Canada’s legendary songwriter, Ian Tyson, may be 78, but he’s not slowing down. He still runs his working ranch in the foothills of the Rockies south of Calgary; he still performs some 40 shows each year; and now he’s releasing an album of sparkling new songs titled Raven Singer (his first album in four years), coming out internationally on May 29. It’s his 14th for Stony Plain, the Edmonton-based international roots music label.
The new album comes on the heels of the announcement that his 1996 “best-of” compilation, All the Good ’Uns, has earned a gold record in Canada, indicating sales of more than 50,000 copies.
Tyson, always remembered for classic songs such as “Four Strong Winds,” “Navajo Rug,” “Someday Soon” and “Summer Wages,” recorded Raven Singer over a three-year period, as he wrote the new songs.
Tyson’s songs always have the ring of truth, and his travels have provided the background for two of the 10 remarkable songs — “Under African Skies” and “Back to Baja.” The first is partly travelogue and partly a story of “running from the memories” of a broken relationship. The latter has a distinctly southern Californian feel and is a song that Jimmy Buffett would feel at home singing.
Other songs that maintain his reputation as one of Canada’s most distinctive writers include “Blueberry Susan,” which offers a tribute to the first guitarist he ever heard, and some of the players — Red Shea, Monte Dunn and David Rea —whom he worked with and who have passed away since Tyson’s last album. “Charles Goodnight’s Grave” and “Saddle Bronc Girl” are warmly-observed songs of the real West, not the romanticized version shared by weekend cowboys and Nashville “new country” singers. One of the most moving songs on the CD is a new version of “The Circle is Through,” which he originally recorded almost 20 years ago with Nashville singer Suzy Bogguss.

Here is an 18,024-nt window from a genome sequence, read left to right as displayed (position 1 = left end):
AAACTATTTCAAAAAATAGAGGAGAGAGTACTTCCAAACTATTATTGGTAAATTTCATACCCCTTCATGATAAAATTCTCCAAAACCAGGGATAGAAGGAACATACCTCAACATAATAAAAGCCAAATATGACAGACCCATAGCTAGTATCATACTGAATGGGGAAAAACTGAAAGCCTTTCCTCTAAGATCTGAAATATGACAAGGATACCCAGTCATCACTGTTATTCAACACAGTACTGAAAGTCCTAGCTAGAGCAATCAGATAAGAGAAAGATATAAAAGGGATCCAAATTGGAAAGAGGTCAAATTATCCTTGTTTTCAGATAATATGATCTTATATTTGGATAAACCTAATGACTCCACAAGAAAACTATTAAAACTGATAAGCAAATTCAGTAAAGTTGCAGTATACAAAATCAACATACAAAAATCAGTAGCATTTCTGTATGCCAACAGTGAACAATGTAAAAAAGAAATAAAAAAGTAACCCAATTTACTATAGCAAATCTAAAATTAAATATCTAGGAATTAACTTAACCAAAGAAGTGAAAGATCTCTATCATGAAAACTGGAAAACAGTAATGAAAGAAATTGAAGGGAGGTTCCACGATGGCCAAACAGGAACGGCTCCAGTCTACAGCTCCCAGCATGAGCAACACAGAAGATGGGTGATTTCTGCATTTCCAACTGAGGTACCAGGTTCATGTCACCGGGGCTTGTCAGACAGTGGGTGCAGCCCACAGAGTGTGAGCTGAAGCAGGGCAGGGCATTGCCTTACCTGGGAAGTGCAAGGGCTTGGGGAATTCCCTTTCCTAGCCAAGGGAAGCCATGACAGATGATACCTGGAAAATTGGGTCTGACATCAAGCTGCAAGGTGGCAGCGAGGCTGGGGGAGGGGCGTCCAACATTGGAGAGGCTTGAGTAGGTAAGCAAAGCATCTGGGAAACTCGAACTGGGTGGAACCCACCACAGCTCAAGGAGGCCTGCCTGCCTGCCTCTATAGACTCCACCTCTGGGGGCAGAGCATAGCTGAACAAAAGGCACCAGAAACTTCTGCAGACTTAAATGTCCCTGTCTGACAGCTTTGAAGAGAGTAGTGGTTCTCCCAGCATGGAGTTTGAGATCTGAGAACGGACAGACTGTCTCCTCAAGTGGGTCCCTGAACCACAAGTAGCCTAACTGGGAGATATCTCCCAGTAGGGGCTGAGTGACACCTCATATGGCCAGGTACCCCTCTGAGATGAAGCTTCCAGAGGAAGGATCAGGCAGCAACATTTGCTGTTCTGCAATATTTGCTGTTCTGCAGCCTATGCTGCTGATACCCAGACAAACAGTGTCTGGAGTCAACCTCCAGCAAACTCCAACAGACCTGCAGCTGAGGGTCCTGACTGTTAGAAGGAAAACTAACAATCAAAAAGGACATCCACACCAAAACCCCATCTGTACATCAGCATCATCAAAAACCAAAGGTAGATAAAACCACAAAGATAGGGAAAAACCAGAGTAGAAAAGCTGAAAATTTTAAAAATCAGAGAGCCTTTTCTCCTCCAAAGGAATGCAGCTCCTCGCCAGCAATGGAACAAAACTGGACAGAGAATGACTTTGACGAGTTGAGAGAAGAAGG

Tyson himself says the record is a collection of songs built around the road back from the much-publicized loss of his voice in 2006. “I think I’ve learned how to make my ‘new voice’ work,” he says, and the new album seems to bear out his assertion. Tyson’s voice is less “grainy” that it was on his last album, Yellowhead to Yellowstone, but it carries an emotional punch that suits the new songs he has written.
The new album’s Dali-esque cover is by Calgary teacher Paul Rasporich; it depicts a raven’s skull. The title of the CD followed a sweat lodge ceremony at the Nakoda First Nation, near Banff Alberta, when Tyson’s name — Ka-ree-a-hiatha (Raven that Sings) — was chosen.
NOTE: Ian Tyson will join singer and songwriter Corb Lund on stage for five shows — July 9, 10, 11, 14 & 15 —at Calgary’s Epcor Centre for the Performing Arts. The concerts will celebrate 100 Years of Calgary Cowboys, and part of the annual Calgary Stampede celebrations. The two artists are close friends who have performed on each others’ albums.